The bank banned me from doing exercises that required balloons and peacock feathers, although they did make an exception for my rubber chicken. (I guess banks are “bank-like” all over the world.) Meanwhile, the high tech company experience included tours of smelting facilities and showcases of high-temperature superconducting cables, and embraced all of the wackiness I could throw at them. Irrespective of the country cultural diversity, these company cultures couldn’t have been more different.
What is culture?
If you study country culture, you’ll inevitably stumble across something called “the iceberg model,” which gives way to “the island model.” Above the surface are the obvious characteristics considered “typical” of people from a particular country. While I gag at even the thought of such stereotype-reinforcing generalisations, I have to admit that there does seem to be some truth in them. Many of my Japanese colleagues do seem to be a bit more reserved in their business interactions than my American colleagues, and there certainly does seem to be a noticeable difference in the decision-making process between American and Japanese companies.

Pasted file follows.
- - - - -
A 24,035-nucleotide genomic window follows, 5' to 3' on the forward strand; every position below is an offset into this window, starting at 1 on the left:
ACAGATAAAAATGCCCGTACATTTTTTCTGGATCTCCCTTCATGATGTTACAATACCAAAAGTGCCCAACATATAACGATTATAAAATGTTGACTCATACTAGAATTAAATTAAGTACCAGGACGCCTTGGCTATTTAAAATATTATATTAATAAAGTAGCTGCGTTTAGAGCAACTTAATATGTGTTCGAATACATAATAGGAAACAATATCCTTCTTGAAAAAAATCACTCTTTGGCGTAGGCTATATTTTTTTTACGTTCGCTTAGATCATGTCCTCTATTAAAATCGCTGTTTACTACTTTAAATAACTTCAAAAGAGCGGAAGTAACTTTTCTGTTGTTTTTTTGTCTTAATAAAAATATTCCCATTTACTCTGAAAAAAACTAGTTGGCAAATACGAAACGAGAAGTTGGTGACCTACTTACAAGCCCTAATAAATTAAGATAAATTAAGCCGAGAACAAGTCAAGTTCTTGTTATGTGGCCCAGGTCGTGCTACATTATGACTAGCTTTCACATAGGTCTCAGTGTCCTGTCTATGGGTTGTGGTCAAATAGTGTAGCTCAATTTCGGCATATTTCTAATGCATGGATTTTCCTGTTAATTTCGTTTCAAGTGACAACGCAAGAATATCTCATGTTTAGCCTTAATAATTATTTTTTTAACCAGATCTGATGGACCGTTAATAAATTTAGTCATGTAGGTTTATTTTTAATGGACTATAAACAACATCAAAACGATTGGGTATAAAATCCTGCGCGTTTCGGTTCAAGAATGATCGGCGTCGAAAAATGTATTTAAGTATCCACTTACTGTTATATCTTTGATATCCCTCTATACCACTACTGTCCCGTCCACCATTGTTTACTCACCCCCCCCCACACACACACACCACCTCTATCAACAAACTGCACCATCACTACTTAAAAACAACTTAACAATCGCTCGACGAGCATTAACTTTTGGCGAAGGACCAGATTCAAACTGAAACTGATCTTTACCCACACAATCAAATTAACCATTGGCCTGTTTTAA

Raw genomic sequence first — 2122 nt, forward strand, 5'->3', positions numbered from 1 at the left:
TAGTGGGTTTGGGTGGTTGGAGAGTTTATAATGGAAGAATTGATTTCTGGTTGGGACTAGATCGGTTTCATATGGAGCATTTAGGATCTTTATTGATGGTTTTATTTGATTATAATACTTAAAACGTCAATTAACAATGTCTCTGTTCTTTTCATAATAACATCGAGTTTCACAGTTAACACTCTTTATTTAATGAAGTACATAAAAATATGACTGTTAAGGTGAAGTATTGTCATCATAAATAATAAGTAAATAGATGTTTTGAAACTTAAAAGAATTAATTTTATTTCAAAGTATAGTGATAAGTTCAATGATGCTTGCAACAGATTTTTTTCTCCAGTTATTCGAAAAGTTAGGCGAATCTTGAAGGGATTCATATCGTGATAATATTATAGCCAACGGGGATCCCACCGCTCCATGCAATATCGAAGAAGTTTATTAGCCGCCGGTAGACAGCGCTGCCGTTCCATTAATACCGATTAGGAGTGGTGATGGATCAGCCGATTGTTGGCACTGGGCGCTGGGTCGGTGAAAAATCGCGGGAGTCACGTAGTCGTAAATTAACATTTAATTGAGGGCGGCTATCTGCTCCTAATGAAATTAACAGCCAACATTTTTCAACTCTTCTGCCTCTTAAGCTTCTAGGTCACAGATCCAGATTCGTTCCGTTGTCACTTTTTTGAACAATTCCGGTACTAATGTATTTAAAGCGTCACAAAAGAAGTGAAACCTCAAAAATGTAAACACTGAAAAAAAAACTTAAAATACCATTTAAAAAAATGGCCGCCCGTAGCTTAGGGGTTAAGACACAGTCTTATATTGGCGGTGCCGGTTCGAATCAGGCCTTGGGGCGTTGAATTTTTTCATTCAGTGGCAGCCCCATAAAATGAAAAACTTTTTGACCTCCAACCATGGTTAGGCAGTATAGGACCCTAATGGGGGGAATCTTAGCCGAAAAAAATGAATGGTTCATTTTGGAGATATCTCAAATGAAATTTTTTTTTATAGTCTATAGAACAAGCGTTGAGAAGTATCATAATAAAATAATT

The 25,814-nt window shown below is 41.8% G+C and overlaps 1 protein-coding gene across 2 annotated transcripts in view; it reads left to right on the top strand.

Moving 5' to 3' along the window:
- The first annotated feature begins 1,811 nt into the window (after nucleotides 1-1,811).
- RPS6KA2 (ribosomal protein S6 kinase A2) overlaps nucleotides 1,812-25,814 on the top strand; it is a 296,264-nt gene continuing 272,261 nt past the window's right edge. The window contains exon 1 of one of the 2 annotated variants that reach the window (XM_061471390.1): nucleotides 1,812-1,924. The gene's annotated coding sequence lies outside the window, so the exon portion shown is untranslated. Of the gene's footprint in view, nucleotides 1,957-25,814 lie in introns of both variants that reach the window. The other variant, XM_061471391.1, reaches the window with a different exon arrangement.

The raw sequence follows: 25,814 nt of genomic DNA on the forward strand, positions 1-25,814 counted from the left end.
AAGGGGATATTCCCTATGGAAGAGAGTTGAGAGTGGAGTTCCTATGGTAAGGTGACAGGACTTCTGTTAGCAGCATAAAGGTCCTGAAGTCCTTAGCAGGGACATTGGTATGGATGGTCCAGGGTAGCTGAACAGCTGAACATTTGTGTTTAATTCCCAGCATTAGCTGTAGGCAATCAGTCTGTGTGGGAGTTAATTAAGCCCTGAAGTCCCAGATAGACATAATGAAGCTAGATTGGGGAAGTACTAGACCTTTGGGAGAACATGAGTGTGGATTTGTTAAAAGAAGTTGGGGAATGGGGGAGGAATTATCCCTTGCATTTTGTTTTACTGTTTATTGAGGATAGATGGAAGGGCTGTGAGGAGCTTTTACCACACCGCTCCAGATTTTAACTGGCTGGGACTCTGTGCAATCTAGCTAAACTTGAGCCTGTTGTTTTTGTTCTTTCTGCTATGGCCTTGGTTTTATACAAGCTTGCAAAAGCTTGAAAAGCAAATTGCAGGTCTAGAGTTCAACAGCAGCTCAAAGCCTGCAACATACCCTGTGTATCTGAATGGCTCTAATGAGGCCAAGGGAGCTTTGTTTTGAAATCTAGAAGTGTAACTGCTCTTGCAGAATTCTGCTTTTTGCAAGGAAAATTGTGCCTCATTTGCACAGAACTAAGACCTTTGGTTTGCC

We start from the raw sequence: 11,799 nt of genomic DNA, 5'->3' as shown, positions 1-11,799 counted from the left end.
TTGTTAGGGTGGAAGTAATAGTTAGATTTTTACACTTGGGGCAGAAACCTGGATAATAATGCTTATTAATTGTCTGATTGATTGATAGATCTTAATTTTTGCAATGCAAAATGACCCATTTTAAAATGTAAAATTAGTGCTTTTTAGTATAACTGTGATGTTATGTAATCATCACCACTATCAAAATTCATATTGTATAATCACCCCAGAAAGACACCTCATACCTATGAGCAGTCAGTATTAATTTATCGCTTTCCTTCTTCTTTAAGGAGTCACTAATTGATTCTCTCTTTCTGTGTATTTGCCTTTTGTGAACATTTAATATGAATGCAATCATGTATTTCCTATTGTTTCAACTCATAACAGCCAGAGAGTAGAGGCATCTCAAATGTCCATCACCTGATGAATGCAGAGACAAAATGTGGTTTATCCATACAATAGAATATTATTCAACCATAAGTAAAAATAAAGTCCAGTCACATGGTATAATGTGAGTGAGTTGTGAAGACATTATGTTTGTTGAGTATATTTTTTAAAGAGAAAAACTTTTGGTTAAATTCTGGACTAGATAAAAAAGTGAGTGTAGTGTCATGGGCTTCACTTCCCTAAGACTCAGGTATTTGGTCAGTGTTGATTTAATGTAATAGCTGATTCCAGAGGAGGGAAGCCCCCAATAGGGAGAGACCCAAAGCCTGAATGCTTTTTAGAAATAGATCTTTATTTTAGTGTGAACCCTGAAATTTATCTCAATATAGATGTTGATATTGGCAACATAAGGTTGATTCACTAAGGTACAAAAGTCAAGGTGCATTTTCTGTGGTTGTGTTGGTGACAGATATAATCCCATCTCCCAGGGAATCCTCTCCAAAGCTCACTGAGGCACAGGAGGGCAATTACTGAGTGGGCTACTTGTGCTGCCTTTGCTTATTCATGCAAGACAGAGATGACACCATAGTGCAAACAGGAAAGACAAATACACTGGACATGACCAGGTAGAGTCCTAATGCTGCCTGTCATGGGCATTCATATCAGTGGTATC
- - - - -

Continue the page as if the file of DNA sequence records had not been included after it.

The Island model of culture
The obvious traits we associate with “the norm” of a particular culture are those that an outsider can easily observe. Walk down a busy Tokyo street during lunchtime and you can’t help but notice that they’re a sea of dark suits, white shirts and dark ties. In the evening, you might wonder how such “shy and conservative” businessmen can keep so many karaoke joints in business. Only a peek below the surface could resolve this seeming contradiction.
Below the water level you’ll find the unobservable influencers of behaviour – factors an outsider would likely miss in a casual encounter. These are the values, beliefs and norms driving the observable behaviours. As far as I can tell, these influential factors and their observable characteristics are what cross-cultural experts refer to as a country’s “culture.”
Beneath all of the obvious and obscure differences lies the bedrock of shared human beingness (except perhaps for sociopaths). Taking one particular characteristic as an example, shown below, it’s interesting that a shared intent like “intending to get something done” can show up so differently both above and below the waterline.